Porsche 64 is First Produced
The Porsche 64, also known as the VW Aerocoupe, Type 64 and Type 60K10, is considered by many to be the first automobile from what was to become the Porsche company, as a true design precursor to the production model of after the war.
The model number comes from the fact that it was built mainly from design drawings for the Type-64 "record car". Most mechanical parts came from the 38 prototype series. The chassis was heavily reinforced and the engine also reworked to produce around 45-50 brake horse power. The Type-64 was only a drawing until the three racers were built. The body was also a compromise in that the cab had to look like a KdF car, but the rest was 'record' car. The VW beetle was the Type-60, and the name the "60K10" means body design 10 for the Type-60 Beetle. Its flat-four engine produced 50 bhp and gave a top speed of around 160 km/h (99 mph).
The body design was made by the Porsche Büro after wind tunnel tests for a planned V10 sports car that never came into existence, the Type 114. Dr. Porsche promoted the idea to enter the car into the 1939 Berlin-Rome race as a public relations ploy. Three cars were made in hand shaped aluminium by the bodywork company Reutter. One was destroyed early in World War II. The two remaining were used by the Porsche family. Eventually they only used one of them and put the other in storage. In May 1945 American troops discovered the one put in storage, cut the roof off and used it for joyriding for a few weeks until the engine gave up and it was scrapped. The last remaining Porsche 64 was owned by Ferry Porsche who had it restored by Battista Farina in 1947. In 1949 it was sold to the Austrian motorcycle racer Otto Mathé and with it he won the Alpine Rally in 1950. The last time he drove it in a race was at the Monterey Historic Races in Monterey, California, in 1982.
Some consider the first Porsche to be the Porsche 64, created in 1938, while others believe that the Porsche 64 was in fact a VW, and that the 356 was the first true Porsche.
The Porsche 64
The body design was made by the Porsche Büro after wind tunnel tests for a planned V10 sports car that never came into existence, the Type 114. Dr. Porsche promoted the idea to enter the car into the 1939 Berlin-Rome race as a public relations ploy.
Because of official distress at the production and delivery delays in the KdF-Wagen production, Dr. Porsche was able to sell the authorities on the idea of running KdF-based high-performance cars in the 1939 Berlin-Rome race as a public relations ploy. The first 375 miles of the race were to be run on the new autobahnen.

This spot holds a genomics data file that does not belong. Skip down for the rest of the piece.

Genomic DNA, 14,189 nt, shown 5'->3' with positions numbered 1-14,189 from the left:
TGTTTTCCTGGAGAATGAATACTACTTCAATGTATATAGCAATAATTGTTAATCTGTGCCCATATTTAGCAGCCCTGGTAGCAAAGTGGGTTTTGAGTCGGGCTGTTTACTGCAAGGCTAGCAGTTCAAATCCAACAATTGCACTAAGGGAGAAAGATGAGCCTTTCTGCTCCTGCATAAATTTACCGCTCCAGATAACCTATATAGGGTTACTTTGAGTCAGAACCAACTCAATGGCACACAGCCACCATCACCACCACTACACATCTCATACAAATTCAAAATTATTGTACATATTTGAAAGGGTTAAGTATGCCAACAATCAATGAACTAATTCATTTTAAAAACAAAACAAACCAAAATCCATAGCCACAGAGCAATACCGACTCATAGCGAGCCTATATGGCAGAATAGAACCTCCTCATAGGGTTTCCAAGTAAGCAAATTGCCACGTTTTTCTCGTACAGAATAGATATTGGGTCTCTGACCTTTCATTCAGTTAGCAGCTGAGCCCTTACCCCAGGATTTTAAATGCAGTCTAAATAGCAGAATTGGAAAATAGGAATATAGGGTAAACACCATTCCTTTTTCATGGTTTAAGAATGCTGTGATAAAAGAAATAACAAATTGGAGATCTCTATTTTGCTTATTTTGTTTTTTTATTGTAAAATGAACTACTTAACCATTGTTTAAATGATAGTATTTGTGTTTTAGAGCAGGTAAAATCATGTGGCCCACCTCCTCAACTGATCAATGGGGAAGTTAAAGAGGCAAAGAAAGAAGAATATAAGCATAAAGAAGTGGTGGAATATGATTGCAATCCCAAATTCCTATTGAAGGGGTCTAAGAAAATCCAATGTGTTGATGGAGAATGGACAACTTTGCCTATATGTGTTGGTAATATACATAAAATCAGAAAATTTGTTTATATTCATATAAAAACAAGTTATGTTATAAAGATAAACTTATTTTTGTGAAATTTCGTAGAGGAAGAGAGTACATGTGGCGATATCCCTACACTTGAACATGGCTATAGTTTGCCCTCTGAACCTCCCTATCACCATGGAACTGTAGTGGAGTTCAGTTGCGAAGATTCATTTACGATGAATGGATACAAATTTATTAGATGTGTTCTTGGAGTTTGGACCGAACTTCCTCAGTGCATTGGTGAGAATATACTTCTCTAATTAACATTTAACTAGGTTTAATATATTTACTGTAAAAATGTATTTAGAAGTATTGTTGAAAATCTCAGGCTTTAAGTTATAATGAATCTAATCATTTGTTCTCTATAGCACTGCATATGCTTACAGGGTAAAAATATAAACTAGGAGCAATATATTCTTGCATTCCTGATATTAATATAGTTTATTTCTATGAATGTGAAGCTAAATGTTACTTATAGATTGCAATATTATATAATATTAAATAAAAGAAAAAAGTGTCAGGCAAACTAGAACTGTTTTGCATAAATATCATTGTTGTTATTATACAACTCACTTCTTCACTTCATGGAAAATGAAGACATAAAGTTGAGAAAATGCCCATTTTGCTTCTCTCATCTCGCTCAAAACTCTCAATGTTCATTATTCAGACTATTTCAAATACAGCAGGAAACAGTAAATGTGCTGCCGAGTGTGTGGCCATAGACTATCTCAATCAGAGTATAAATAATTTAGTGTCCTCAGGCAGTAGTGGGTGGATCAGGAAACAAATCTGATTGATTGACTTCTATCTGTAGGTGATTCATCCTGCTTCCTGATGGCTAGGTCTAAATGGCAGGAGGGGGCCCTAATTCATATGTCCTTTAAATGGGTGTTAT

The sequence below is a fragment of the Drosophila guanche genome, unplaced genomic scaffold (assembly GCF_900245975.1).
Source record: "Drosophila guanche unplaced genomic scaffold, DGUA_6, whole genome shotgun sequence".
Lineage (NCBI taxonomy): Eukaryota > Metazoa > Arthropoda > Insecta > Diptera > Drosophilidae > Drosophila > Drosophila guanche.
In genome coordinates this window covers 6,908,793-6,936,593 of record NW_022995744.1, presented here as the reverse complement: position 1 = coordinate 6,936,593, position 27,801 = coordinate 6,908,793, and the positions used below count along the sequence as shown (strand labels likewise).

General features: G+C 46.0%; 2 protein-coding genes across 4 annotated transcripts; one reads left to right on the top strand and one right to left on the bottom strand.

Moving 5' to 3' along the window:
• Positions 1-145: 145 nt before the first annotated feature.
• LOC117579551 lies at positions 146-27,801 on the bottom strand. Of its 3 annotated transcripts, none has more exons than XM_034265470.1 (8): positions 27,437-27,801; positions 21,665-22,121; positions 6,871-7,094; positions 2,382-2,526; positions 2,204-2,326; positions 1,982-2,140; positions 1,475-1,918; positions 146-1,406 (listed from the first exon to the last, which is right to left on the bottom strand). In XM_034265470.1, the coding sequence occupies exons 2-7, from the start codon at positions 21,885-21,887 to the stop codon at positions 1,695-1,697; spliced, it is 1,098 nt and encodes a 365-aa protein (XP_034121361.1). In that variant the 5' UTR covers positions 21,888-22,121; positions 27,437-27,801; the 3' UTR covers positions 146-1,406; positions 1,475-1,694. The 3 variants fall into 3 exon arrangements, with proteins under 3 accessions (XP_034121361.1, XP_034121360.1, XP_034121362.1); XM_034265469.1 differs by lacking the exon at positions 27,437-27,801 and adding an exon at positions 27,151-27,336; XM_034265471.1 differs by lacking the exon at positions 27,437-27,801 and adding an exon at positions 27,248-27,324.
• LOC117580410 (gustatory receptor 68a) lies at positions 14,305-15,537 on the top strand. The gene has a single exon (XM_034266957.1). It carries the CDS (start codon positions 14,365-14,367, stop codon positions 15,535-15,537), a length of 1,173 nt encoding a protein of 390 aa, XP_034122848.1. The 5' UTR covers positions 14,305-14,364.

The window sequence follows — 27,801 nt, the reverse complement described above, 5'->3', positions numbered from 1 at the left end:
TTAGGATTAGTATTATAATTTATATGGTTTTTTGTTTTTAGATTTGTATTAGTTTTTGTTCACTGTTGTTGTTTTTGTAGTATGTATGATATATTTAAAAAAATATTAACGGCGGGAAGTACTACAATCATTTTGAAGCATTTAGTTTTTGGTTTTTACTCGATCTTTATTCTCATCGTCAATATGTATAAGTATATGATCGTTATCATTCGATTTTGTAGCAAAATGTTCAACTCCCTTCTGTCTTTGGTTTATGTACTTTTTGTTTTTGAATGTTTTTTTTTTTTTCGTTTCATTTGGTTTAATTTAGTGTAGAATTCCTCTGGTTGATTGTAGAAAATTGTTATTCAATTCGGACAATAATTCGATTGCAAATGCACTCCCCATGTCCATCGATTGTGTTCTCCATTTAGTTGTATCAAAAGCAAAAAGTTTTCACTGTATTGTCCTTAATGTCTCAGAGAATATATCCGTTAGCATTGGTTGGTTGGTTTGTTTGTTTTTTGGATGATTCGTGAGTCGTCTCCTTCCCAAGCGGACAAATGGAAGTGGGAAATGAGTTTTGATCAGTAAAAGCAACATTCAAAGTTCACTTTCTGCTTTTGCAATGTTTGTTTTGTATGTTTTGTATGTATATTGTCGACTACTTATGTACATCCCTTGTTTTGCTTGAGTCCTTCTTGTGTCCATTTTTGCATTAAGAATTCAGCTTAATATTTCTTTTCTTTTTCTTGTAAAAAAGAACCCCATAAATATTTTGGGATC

Three of them were built in hand-hammered aluminum by the custom coachwork firm Reutter. Sporting full wheel skirts front and back, these remarkably slippery little wind-cheaters managed to squeeze 90 mph out of their 985 cc flat-four engines, which had been bumped to 50 hp (from 24) by various means, including the addition of dual carburation and a higher compression ration.
One of the cars was crashed and destroyed by a Kraft durch Freude bureaucrat in the early years of World War II, but the other two were frequently used by the Porsche family to commute between Stuttgart and the Porsche farm in Zell Am See, Austria. Finally, one of them continued in daily use by the Porsches, while the other was stored at the Zell Am See Flying School. Both remaining Aerocoupes survived the War, but in May, 1945 American troops "liberated" the tiny coupe stored at the Flying School, chopped the top off, and in a few weeks totalled it by joy-riding until the engine seized. The car was scrapped - what a loss!
The last 64K10 remained in the hands of Ferry Porsche, who actually had the car restored by Pinin Farina in 1947. It was sold to Austrian motorcycle racer Otto Matte in 1949 (a year after the first Gmund Porsche 356 was introduced). Matte’s Aerocoupe gave Porsche their first international win in the 1950 Alpine Rally - by this time its Volkswagen origin was forgotten, and it had been fully embraced as a Porsche car. Matte drove the 64K10 in competition for the last time in 1982 at the Monterey Historic Races in Monterey, California, 32 years after its first race.